Apple’s controversial practice of slowing down iPhones with worn-out batteries to prevent unexpected shutdowns apparently didn’t sit well with the United States Department of Justice (DOJ) and the Securities and Exchange Commission (SEC).
Bloomberg reported today that both the DOJ and SEC are now investigating whether the Cupertino technology giant may have violated securities laws concerning its disclosures about the iOS 11.2 software update that brought CPU throttling to additional iPhone models.
The news comes as Apple shares have been under pressure on concern about weaker-then-expected iPhone X sales ahead of its earnings report on Thursday. US government officials, including Senator John Thune, have also questioned Apple about the slowdowns.
From the report:
The government has requested information from the company, according to the people, who asked not to be named because the probe is private. The inquiry is in early stages, they cautioned, and it’s too soon to conclude any enforcement will follow.
iOS 11.2 brought CPU throttling to newer iPhones, like iPhone 7, iPhone 7 Plus and iPhone SE. This feature automatically activates when the operating system determines that the device’s battery has degraded beyond a certain threshold.
Apple began throttling CPU speed with the iOS 10.2.1 update.
Following the iOS 10.2.1 release, Apple said that the software update helped reduce unexpected iPhone 6s shutdowns by 60%, clarifying in a statement provided to TechCrunch.
With iOS 10.2.1, Apple made improvements to reduce occurrences of unexpected shutdowns that a small number of users were experiencing with their iPhone.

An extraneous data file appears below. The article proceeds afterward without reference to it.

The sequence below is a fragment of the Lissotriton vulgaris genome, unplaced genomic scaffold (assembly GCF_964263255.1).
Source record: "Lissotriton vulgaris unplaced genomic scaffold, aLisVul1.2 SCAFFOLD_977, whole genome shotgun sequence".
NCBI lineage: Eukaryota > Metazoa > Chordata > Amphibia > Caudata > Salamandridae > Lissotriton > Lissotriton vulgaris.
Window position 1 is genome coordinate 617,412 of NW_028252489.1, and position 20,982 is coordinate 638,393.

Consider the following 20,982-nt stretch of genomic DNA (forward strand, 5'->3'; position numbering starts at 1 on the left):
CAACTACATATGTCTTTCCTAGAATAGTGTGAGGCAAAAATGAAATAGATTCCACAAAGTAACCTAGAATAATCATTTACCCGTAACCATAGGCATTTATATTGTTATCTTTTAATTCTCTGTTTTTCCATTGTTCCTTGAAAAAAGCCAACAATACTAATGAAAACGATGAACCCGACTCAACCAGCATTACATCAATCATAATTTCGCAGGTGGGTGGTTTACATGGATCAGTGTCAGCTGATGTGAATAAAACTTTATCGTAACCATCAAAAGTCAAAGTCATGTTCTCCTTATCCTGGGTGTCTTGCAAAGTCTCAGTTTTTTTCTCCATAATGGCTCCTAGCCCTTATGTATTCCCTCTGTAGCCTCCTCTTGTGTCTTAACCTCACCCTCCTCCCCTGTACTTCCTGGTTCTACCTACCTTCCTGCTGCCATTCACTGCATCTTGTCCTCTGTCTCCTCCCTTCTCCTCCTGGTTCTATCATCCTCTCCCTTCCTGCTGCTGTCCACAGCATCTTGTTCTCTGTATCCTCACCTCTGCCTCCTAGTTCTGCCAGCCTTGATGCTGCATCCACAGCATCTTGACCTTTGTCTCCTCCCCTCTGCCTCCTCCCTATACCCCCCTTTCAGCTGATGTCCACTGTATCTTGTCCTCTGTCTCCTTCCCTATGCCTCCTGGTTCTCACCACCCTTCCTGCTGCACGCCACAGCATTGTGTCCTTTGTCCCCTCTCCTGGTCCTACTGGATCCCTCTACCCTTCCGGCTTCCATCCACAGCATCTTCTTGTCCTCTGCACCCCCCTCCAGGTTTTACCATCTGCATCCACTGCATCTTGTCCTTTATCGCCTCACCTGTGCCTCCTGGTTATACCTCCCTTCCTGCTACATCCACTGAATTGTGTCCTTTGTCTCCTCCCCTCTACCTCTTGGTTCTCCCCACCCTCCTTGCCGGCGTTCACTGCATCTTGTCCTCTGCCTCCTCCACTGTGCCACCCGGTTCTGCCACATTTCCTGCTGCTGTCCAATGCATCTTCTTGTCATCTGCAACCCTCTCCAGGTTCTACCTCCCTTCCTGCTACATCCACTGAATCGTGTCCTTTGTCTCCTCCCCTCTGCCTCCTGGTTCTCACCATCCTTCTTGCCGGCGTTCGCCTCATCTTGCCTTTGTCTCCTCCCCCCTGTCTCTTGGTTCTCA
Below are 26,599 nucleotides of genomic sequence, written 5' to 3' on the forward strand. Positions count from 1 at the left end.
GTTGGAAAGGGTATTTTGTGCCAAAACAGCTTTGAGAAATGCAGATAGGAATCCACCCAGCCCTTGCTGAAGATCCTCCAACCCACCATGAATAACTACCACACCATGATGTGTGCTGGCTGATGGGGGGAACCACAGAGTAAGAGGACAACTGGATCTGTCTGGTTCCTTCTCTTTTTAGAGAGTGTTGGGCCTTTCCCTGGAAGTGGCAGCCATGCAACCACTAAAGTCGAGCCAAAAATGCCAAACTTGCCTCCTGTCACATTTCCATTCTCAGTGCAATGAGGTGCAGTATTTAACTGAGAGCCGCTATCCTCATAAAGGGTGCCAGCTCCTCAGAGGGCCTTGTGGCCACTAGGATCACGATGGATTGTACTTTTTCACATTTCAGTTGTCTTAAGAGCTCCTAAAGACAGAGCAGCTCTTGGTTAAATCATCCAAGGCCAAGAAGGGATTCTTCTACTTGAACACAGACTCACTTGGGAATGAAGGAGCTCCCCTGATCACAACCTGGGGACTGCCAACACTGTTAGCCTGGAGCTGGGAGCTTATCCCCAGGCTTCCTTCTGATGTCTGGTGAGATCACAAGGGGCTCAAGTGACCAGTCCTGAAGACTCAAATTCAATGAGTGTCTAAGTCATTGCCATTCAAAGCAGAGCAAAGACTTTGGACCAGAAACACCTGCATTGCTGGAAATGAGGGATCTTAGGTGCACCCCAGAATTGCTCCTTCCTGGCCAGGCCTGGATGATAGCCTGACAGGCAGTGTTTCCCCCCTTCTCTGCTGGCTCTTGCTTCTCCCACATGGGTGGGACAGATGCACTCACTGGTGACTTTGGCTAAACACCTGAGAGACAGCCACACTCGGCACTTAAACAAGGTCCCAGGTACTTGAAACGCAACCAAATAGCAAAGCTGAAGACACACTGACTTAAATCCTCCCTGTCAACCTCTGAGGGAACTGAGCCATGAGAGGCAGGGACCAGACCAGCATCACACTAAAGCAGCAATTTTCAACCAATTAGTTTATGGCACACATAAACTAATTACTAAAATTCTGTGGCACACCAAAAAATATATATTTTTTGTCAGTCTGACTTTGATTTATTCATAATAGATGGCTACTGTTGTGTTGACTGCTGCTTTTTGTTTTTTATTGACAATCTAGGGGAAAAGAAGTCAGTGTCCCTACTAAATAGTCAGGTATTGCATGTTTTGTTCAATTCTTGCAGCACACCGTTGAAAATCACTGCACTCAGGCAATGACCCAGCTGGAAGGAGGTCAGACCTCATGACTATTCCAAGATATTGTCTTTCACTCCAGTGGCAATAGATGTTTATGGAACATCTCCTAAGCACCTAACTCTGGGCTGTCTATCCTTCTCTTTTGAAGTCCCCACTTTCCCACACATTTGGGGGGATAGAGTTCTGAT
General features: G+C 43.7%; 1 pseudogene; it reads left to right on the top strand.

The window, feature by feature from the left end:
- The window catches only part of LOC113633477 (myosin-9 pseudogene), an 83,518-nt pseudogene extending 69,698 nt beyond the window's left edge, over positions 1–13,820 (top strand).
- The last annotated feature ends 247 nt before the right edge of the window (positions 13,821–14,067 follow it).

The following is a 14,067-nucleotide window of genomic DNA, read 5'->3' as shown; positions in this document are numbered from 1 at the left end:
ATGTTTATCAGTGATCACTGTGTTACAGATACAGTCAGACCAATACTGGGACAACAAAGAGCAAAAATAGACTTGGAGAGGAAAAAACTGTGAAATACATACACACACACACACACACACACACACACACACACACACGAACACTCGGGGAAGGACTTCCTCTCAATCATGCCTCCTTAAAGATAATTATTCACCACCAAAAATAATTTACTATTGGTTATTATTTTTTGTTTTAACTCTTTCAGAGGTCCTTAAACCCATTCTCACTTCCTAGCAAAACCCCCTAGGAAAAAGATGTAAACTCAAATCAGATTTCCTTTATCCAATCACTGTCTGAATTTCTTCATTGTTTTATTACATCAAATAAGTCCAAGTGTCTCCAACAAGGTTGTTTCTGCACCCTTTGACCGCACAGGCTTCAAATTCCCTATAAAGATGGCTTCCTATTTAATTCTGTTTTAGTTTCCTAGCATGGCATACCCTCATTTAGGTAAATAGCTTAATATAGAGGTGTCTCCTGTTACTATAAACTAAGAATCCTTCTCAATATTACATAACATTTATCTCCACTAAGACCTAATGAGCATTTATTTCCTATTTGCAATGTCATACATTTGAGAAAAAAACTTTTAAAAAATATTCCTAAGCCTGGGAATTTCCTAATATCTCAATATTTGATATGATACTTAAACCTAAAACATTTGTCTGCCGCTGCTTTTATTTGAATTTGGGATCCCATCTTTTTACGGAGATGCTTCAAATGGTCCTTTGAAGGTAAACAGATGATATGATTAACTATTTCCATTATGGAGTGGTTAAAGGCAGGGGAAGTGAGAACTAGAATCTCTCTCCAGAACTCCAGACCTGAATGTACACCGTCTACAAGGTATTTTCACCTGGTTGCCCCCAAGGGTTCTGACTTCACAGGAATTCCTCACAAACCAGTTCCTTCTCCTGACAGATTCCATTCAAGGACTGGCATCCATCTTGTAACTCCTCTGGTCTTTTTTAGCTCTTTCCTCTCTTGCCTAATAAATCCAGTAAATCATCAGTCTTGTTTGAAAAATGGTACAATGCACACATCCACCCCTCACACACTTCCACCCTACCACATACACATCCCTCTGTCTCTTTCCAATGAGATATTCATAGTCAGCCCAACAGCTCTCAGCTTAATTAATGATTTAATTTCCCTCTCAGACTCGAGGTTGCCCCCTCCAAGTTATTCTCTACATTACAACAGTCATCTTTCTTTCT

iOS 10.2.1 already has over 50% of active iOS devices upgraded and the diagnostic data we’ve received from upgraders shows that for this small percentage of users experiencing the issue, we’re seeing a more than 80% reduction in iPhone 6s and over 70% reduction on iPhone 6 of devices unexpectedly shutting down.
The biggest problem in this story is Apple’s laughable mishandling of the problem.
For starters, this feature was nowhere to be seen in the original iOS 10.2.1 release notes that users could check out from the Settings → General → Software Update screen.
The company quietly refreshed the iOS 10.2.1 release notes on its website with a vague mention of iPhone throttling. iOS 10.2.1, as per the updated changelog, also “improves power management during peak workloads to avoid unexpected shutdowns on iPhone.”
Apple’s chief executive Tim Cook inadvertently made matters worse by sayin recently that “a lot of people weren’t paying attention” to the release notes accompanying the iOS 10.2.1 update.
“Early in 2018, we will issue an iOS software update with new features that give users more visibility into the health of their iPhone’s battery, so they can see for themselves if its condition is affecting performance,” according to Apple’s open letter to customers.
As part of its public apology, Apple cut the prices of iPhone battery replacements in its stores to $29 throughout 2018, a $50 discount. The upcoming iOS 11.3 update, due this spring, will bring new features to let people monitor the health of their batteries and protect against slowdowns, including the ability to turn off the controversial throttling at will.